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-   -   chmod -R 777 in root directory, please help (https://www.linuxquestions.org/questions/linux-newbie-8/chmod-r-777-in-root-directory-please-help-833017/)

beumont 09-18-2010 07:32 AM

chmod -R 777 in root directory, please help
 
I have unfortunately typed "chmod -R 777" in my "/" root directory...

I have some big issues know, please let me know if when I reboot the system the permissions gona change back to what they should be ?

MTK358 09-18-2010 07:41 AM

Quote:

Originally Posted by beumont (Post 4101639)
when I reboot the system the permissions gona change back to what they should be ?

Of course not.

beumont 09-18-2010 08:05 AM

So best thing do to is boot from cdrom and change permissions by hand ?

MTK358 09-18-2010 08:13 AM

Maybe. Perhaps someone else can make more suggestions.

Kenny_Strawn 09-18-2010 09:05 AM

I wonder what the default mode is for the root files (I'd say probably 644). Maybe you can change the permissions back to what they were, perhaps from the Live CD. If not, the only choice may be to reinstall, as many of the root directory files, albeit in other directories, have many different permissions.

Here's what I suggest: Boot from the live CD, and type this:

Code:

sudo chmod -R 644 /media/<your root drive>| grep -v home/*
This will change mode to 644 in all directories except /home.

MTK358 09-18-2010 09:18 AM

Quote:

Originally Posted by Kenny_Strawn (Post 4101712)
Code:

sudo chmod -R 644 /media/<your root drive>| grep -v home/*
This will change mode to 644 in all directories except /home.

NO, IT WON'T!

It will change all directories to 644, and if chmod prints each file it changes (which I doubt), it just won't print the ones for /home, but it will change them to 644.

Also, it will remove executable permission for directories, which means you won't be able to access them!

druuna 09-18-2010 09:30 AM

Hi,
Quote:

Originally Posted by beumont
I have unfortunately typed "chmod -R 777" in my "/" root directory...

You now have a big problem if you did this as root user.
Quote:

Originally Posted by beumont
So best thing do to is boot from cdrom and change permissions by hand ?

That would be theoretically possible, but not very practical. Do you know all the permissions of all the thousands of files and directories on your system?? (I have 496391 files and directories at present).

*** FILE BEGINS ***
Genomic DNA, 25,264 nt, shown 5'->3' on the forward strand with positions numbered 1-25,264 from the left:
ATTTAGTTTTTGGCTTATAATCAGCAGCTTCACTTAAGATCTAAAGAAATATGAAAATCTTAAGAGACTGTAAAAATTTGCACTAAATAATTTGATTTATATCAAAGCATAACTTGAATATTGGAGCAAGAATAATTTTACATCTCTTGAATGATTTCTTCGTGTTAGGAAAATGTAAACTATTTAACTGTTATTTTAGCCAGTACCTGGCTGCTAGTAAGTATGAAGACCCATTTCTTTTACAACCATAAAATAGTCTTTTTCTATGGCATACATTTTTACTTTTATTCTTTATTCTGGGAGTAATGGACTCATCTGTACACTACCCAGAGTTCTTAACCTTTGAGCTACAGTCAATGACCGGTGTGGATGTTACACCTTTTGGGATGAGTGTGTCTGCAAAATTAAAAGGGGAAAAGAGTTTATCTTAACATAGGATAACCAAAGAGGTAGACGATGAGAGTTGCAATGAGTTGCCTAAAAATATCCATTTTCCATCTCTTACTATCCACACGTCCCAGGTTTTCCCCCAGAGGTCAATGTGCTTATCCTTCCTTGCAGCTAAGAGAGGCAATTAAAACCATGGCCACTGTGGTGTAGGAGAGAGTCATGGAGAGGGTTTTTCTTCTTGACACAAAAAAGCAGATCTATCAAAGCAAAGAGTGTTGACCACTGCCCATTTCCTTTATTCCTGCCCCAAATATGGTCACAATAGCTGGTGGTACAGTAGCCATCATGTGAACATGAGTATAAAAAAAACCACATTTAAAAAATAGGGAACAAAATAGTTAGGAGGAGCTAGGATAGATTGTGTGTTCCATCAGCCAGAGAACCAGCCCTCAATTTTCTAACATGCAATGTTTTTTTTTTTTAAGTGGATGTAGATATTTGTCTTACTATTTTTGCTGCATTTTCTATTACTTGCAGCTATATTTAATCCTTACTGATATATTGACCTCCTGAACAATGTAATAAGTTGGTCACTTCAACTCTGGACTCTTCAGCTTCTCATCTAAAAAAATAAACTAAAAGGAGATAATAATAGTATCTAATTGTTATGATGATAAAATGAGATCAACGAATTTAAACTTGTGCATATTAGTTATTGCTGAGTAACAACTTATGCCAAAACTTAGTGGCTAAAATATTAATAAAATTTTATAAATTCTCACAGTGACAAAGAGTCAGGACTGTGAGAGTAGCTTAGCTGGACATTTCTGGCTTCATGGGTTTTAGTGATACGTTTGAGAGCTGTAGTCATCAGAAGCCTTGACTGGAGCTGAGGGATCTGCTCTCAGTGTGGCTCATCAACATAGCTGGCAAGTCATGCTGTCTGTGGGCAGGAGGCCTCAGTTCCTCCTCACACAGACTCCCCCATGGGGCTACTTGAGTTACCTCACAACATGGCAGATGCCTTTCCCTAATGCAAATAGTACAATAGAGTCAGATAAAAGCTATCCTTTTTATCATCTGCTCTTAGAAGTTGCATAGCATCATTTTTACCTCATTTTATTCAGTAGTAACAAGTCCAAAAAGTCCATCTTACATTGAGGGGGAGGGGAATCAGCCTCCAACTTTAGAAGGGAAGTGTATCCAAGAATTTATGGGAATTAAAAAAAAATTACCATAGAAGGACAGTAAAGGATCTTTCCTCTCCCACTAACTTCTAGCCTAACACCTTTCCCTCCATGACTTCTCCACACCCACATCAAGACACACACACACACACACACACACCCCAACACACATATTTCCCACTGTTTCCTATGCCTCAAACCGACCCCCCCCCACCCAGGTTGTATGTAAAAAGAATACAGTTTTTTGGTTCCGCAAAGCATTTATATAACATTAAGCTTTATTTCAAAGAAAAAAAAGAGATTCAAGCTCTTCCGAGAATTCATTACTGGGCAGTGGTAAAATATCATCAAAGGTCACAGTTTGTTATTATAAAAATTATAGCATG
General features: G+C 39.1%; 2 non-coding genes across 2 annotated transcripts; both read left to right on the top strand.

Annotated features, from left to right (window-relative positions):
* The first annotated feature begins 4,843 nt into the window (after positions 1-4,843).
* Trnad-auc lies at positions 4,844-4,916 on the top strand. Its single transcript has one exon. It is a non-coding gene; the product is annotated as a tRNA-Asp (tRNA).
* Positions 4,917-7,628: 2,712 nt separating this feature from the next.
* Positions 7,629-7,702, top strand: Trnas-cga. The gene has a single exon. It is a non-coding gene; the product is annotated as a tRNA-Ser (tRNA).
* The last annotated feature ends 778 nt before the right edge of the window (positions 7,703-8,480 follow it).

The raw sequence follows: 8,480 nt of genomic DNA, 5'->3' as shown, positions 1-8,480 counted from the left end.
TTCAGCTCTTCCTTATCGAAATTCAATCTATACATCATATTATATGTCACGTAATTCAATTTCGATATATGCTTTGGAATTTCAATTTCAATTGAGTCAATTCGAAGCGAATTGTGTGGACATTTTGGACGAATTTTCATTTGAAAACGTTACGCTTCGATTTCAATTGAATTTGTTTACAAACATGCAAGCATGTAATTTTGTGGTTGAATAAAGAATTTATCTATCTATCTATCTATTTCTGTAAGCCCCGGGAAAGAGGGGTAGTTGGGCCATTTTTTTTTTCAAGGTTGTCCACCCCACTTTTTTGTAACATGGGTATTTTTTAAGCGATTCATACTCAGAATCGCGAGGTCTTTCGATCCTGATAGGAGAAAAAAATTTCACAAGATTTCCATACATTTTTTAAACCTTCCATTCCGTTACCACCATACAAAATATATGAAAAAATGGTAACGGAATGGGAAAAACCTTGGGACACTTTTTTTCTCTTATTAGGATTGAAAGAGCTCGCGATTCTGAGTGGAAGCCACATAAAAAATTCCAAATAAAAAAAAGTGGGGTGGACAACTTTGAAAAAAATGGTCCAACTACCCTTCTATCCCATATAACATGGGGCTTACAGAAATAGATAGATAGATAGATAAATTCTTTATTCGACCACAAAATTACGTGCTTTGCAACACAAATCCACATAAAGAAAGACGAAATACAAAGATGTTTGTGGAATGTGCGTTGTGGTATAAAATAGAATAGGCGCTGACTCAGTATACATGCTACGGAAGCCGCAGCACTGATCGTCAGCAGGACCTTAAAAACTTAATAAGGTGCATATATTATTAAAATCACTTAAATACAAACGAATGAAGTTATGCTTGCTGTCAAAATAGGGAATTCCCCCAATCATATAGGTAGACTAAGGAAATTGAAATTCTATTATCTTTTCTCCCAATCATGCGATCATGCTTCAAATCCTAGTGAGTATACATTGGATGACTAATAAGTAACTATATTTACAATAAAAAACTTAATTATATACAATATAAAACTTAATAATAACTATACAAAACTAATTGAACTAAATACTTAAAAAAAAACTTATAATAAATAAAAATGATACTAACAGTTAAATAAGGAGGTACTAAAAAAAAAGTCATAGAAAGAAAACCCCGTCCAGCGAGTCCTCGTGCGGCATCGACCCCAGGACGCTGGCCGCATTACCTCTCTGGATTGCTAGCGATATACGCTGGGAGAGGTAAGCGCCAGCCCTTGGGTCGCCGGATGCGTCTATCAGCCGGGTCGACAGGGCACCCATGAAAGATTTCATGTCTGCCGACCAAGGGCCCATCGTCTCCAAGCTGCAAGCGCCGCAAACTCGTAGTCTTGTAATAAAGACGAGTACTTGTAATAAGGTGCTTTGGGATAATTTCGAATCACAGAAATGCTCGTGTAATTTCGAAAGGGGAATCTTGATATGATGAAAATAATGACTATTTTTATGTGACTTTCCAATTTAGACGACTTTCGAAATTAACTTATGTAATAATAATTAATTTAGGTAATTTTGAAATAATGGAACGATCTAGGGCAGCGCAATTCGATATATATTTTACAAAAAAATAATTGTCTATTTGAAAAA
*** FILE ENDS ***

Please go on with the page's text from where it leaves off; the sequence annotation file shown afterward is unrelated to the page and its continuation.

I would suggest backing up all the data (which you probably can restore to their intended permissions by hand), reinstalling your system and restoring the fixed back-up files.

Only way to be sure all is well again.

bathory 09-18-2010 09:44 AM

For Slackware you can use MANIFEST.bz2 and the smprms script to reset permissions.
Also for rpm based distros there is a solution here

Regards

whk 09-18-2010 10:30 AM

Reinstall.(period)
Chock it up to learning the hard way.
BTW, this might give you a reason to check out other Linux distros.
Also, check out other really bad moves with recursive.

jmc1987 09-18-2010 11:09 AM

Do you have a backup on your system? If you have critical info on your system you should away do a backup befor installing new software or system modifications so you can roll back with ease.

Reinstalling would be the easier solution but I know you can change all the files back with time and effort. Try to google a script or something that will help you perhaps.

trist007 09-18-2010 11:13 AM

Jeez. At least now you've learned how damaging things can be when you run as root.

I would just reinstall. However if for some reason you can't and you're not running slackware, I would run these two commands to at least get off to a start.

find / -type d -exec chmod 755 {} \;
find / -type f -exec chmod 644 {} \;

The first one finds all the directories and changes them to 755. The 2nd one find all the files and changes them to 644. Generally you want executable permissions on a directory so you or a program can 'cd' into them.

This will take care of the bulk of the filesytem. Then you still need to go in and modify all the stuff you want protected. There's actually a ton of stuff. You will have to go in and set permissions for all the things that should be secure.

Honestly you should just reinstall.

beumont 09-18-2010 03:41 PM

This is a good move to turn my system in too a virtual machine, the hard way...

I am runnning fedora 13 and when I ssh to the system I always use the root user, what is bad practice :(

Ssh is now not working anymore so I have to use the vnc viewer destkop, I will reinstll tomorow :)


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